Earlier this week, we introduced Flame, the Firefox OS reference device for developers, testers and reviewers from T2Mobile, and announced the opening of the everbuying.com pre-order page. The Flame retails at $170 (USD), global shipping included.

    Wanted: Engaging apps for Firefox OS

    Flame2If you are an experienced HTML5 app developer with a published, well-rated app that you’d like to port to Firefox OS, we’d love to hear from you! It’s always exciting to discover topnotch apps (such as PhoneGap app Find the Movie, pictured to the right running on a Flame) and see them ported from native platforms to Firefox OS. We currently have a small inventory of Flame phones for qualified HTML5 app developers with published, well-rated apps.

    How to qualify

    Through our ongoing Phones for Apps program, there’s an opportunity now for a limited number of invited app developers to receive Flame devices in exchange for a commitment to port their qualifying HTML5 apps within a month of receiving the device. Please apply here.

    There are only three ways to qualify:

    1. You’ve built a successful, well-rated HTML5 app on another platform (such as Amazon Web Apps, Blackberry WebWorks, Chrome Web Store, WebOS, Windows Phone or the PhoneGap store) and are ready to port it now to Firefox OS.
    2. You’ve built a successful, well-rated native app for iOS or Android using a cross-platform wrapper like Cordova or PhoneGap and are ready to port it to Firefox OS. Be sure to indicate the cross-platform tool you used.
    3. You’ve already published a well-rated app in Firefox Marketplace, and you have a second app in progress or already built, and are ready to port it now to Firefox OS.

    Resources

    • Learn more about the Flame (Mozilla Developer Network)
    • Get started with Open Web Apps (Mozilla Developer Network)
    • Mark your calendars for Marketplace Day, June 26 – it’s all about Apps and how you can contribute – as app developers, testers, reviewers and localizers. Hope you can join us!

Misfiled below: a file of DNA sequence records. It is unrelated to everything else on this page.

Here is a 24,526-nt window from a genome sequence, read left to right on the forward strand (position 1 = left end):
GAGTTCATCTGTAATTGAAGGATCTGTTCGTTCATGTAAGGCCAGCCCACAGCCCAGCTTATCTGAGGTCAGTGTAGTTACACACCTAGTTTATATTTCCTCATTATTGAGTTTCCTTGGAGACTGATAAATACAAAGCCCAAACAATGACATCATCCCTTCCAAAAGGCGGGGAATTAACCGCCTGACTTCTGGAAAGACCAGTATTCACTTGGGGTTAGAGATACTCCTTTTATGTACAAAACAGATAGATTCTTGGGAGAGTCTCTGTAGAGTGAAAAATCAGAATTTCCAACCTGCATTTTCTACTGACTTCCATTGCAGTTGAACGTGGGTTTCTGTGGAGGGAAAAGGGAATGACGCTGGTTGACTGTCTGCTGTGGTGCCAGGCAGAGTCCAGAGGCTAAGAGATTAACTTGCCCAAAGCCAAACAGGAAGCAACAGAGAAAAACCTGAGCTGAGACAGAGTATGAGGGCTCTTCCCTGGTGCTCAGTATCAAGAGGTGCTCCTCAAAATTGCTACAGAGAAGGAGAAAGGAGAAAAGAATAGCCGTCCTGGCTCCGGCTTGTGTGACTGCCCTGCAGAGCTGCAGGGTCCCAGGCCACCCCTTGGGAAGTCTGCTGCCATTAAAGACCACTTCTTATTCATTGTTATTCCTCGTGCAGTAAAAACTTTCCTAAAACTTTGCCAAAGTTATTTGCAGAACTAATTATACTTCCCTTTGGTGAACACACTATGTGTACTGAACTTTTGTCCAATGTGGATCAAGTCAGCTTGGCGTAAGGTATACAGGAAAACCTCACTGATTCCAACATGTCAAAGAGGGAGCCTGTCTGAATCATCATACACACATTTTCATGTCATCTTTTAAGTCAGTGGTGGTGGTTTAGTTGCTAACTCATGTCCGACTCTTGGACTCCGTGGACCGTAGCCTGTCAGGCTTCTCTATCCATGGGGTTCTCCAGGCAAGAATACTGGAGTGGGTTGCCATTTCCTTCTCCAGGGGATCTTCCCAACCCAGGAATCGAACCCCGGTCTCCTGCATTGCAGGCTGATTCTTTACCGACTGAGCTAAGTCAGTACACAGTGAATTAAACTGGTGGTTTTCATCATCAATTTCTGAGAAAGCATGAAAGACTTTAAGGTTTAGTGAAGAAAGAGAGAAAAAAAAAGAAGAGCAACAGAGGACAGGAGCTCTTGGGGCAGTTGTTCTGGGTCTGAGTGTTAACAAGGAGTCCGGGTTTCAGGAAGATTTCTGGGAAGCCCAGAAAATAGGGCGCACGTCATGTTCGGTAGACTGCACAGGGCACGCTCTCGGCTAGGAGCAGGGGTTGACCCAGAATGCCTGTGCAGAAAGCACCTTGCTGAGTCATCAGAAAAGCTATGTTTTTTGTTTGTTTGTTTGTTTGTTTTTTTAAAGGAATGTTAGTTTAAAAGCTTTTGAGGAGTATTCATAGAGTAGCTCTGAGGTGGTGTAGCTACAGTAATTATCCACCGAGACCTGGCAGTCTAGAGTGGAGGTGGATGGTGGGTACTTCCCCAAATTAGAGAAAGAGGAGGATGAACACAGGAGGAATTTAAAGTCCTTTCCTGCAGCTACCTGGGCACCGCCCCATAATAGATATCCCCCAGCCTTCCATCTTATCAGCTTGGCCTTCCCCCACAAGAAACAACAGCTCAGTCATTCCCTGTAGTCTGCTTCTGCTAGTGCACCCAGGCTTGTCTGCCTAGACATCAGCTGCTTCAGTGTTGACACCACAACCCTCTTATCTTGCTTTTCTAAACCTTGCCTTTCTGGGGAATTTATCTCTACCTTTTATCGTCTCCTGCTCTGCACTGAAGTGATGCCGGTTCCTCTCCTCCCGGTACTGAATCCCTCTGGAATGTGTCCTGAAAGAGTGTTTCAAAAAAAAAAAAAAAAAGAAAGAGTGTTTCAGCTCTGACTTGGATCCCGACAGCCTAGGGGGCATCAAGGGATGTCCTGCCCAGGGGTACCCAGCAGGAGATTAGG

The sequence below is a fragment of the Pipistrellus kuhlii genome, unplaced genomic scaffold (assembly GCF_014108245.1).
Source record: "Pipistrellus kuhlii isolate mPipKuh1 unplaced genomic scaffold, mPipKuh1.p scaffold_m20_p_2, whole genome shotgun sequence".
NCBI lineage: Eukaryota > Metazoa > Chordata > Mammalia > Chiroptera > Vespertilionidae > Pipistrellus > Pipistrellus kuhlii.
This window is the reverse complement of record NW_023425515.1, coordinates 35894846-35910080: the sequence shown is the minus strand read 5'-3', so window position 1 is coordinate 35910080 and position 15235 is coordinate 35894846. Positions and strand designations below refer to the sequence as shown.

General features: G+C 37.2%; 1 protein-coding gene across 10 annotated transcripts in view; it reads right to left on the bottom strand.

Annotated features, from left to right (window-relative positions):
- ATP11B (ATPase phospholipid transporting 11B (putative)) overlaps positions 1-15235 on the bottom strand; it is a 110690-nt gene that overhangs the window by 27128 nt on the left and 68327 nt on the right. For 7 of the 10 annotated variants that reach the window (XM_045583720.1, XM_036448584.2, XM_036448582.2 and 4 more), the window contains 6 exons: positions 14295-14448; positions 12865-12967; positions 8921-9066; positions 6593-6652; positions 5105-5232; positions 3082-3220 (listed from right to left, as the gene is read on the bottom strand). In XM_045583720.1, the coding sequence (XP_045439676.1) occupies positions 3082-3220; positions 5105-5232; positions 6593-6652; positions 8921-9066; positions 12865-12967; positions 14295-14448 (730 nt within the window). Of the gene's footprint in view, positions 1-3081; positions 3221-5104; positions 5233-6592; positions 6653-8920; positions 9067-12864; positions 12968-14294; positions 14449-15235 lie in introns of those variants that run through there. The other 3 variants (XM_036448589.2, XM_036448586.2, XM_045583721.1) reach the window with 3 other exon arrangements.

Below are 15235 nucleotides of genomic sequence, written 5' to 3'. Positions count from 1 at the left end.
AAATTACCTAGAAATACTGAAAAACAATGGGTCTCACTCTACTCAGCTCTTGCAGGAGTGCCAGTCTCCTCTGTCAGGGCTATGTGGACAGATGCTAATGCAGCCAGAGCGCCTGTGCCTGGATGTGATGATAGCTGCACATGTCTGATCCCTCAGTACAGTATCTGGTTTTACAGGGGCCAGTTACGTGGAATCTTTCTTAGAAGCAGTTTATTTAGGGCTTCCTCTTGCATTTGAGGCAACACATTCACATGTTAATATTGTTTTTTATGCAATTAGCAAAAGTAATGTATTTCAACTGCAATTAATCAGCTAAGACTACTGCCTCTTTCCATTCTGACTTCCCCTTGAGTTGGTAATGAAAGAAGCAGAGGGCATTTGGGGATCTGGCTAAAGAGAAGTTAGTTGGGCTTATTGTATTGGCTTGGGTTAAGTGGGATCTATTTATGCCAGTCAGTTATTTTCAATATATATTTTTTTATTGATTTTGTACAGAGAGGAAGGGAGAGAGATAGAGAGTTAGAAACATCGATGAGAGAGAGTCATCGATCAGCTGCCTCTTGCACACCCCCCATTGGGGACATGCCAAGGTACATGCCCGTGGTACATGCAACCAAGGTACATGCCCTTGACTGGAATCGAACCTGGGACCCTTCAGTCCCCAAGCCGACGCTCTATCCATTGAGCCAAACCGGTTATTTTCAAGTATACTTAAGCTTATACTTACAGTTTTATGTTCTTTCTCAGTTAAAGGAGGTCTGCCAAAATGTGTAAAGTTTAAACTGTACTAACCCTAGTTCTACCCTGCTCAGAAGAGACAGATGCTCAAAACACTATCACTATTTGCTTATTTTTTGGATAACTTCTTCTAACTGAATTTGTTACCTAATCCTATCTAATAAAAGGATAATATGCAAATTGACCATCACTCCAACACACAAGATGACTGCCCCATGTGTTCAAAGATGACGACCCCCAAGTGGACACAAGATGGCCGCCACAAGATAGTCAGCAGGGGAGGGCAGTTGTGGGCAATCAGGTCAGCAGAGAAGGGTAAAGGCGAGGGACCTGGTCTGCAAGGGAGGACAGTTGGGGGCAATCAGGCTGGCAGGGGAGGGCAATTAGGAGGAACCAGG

4. Launching feedback channels – let us know your ideas for Firefox Developer Tools

    One thing that is vital for us at Mozilla is to listen to developers and users, and care to your needs to make the web a better place. We’re strong believers in constructive communication and discussions, and that’s why I’m happy to announce our latest initiative! Feedback channels for developers.

    We’ve been looking into various ways to make it as easy as possible for developers to express their thoughts and opinions on a number of topics, and also for how we at Mozilla can be as transparent as possible around the projects we work on.

    Making the web a better place isn’t only about trying to figure out what’s right – it’s about listening to people, gather their thoughts and ideas and let that help us in achieving better results.

    Introducing UserVoice

    With that in mind, we’ve been evaluating third party services available as well as our own projects such as Mozilla Support and Firefox Input.

    For this specific use case and to match our requirements, we’ve decided to do it through the UserVoice service. We want to make it dead simple for you to enter ideas and vote for existing ones, both through an easy and intuitive user interface but also with requiring no account registration.

    Currently all you need to do know is enter a name and an e-mail address and you’re good to go! You will also have 10 votes dedicated to your e-mail address/account, which you can dispose as you seem fit for other ideas there.

    Naturally, if we see an abuse of this simplicity, we will have to add an element of moderation to process. We sincerely hope that won’t be needed, though, and that you will act and write respectfully.

    First project: Firefox Developer Tools

    The first project out the door that we will have a feedback channel for is the Developer Tools in Firefox. We have made great great progress with the Developer Tools over the last year – outlined in more detail in Dev Tools articles here on Hacks and the extensive documentation on MDN – but we want to hear the ideas you have to make them even better, what’s important to you, what could be a game changer and much more.

    People from the Developer Tools team will interact directly with you in this feedback channel, giving you a unique opportunity to influence and inspire us, resulting in a better product for you.

    A first test

    This try with UserVoice and feedback channels is our first attempt at this, with the ambition to be able to listen to your thoughts and ideas, and utilize that to make sure we focus on the most important areas.

    If we see that we can make a difference with this initiative and that you appreciate the direct contact and transparency, we will do our best to keep this going and to introduce channels for more topics in the future!

    Will you automatically implement the feature with the highest votes?